The United Arab Emirates government has assigned world-renowned architect Bjarke Ingels, founder of the aptly named BIG study, to build nothing less than a prototype Mars city in the desert, and the designs are stunning.
The announcement came a few days before Elon Musk said SpaceX will start robotic flights to Mars by 2022, with humans on Mars by 2024.
That timeline is considerably quicker than the UAE’s plans for a “mini-city” on Mars by 2117. In February, Prime Minister Sheikh Mohammed bin Rashid Al Maktoum said in a series of tweets that “Mars 2117” will involve Emirati and international scientists. “We’re building a space pioneering passion among our young people,” he said.
The Mars Science City project is another step in that direction. At a cost of nearly $140 million, it will cover 1.9 million square feet and will provide “a viable and realistic model to simulate living on the surface of Mars.”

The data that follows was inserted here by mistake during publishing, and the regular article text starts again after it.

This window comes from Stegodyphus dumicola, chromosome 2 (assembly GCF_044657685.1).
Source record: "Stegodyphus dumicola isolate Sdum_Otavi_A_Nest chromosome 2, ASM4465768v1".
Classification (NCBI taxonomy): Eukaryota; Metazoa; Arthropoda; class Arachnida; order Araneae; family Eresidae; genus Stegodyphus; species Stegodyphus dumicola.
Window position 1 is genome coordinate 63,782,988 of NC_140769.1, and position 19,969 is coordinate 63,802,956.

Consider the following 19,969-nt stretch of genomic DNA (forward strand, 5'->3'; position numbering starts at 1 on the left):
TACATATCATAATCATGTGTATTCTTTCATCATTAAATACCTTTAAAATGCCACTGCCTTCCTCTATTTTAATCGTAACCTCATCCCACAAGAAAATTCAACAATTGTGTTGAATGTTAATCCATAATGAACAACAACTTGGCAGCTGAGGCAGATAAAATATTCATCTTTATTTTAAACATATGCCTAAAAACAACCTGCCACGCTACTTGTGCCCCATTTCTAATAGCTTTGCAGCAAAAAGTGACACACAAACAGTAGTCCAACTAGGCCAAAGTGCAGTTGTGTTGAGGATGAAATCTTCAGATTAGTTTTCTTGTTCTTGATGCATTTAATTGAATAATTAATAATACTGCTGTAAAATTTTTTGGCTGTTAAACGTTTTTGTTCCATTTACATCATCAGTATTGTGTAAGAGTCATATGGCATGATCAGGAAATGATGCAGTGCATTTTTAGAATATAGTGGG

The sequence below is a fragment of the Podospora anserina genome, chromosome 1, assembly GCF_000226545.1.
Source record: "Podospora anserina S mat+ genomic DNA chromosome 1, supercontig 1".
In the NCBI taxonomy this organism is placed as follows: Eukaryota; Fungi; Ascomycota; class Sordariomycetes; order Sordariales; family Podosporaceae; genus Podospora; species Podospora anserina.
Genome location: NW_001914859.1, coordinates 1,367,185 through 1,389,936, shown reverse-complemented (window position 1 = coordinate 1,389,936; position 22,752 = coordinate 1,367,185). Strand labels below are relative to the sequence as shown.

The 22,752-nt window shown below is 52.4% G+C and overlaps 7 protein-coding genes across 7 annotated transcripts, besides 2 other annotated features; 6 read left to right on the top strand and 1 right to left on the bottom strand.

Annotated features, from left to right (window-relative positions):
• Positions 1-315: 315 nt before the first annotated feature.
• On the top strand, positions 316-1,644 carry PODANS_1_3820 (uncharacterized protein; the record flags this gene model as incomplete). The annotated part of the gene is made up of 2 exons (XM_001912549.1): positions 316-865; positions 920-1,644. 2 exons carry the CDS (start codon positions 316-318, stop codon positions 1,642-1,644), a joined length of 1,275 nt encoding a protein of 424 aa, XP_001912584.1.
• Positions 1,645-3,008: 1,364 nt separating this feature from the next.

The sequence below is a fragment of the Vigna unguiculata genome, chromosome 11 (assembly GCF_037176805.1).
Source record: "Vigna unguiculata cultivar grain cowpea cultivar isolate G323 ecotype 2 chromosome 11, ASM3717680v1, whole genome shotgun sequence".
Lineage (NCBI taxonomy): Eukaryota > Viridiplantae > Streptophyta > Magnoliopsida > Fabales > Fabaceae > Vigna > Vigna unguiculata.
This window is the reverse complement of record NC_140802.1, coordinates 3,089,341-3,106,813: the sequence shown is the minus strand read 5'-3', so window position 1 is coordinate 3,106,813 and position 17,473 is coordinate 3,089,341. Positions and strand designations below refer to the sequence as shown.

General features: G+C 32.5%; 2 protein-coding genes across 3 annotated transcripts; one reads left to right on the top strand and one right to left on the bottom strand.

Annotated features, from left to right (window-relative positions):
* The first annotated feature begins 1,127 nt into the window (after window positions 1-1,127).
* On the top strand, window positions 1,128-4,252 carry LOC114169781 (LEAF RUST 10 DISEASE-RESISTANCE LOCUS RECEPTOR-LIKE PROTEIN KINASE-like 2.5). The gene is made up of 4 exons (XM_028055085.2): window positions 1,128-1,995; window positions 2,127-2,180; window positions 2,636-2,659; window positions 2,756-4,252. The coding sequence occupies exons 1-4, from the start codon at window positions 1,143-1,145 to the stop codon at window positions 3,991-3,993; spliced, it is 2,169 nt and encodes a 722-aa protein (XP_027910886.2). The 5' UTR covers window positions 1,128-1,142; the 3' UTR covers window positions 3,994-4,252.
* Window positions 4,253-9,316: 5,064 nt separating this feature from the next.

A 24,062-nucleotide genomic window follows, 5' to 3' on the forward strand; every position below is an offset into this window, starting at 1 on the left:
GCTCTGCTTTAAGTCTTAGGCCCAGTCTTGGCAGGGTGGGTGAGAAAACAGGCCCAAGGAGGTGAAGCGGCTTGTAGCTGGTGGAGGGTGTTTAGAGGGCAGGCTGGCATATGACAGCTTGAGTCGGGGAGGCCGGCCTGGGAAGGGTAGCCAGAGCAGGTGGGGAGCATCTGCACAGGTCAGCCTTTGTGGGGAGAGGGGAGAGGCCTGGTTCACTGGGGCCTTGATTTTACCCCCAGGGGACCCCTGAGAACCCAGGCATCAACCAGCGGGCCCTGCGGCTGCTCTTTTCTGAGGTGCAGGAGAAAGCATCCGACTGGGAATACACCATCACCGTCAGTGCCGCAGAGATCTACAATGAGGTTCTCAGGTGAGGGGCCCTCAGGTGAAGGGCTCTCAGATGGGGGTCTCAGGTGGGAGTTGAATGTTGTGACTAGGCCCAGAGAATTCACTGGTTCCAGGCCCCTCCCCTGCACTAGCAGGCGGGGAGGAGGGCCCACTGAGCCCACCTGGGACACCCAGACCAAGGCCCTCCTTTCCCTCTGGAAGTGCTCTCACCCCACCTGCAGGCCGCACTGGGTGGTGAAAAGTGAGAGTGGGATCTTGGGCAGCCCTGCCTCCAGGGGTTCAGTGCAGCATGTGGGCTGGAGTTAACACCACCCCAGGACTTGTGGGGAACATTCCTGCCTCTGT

The project aims at attracting “the best scientific minds from around the world,” according to the press release. It looks pretty alluring for scientists and engineers, and some of them will be able to live in the red planet city for one year.
Formed by interconnected domes, Mars Science City will have several labs for food, energy and water, and agricultural testing.
That’s not only to simulate life on Mars using 3D printing technology and heat and radiation insulation, but possibly to “address global challenges such as food, water, and energy security on Earth,” according to the release.
The prototype city will also feature a museum, whose walls will be 3D printed using desert sand, aimed at educating young citizens about “humanity’s greatest space achievements,” the release said.
In case you’re wondering why they’re calling it a prototype, that’s because the UAE are serious about settling on Mars — they’re looking to build the first colony on the red planet by 2117.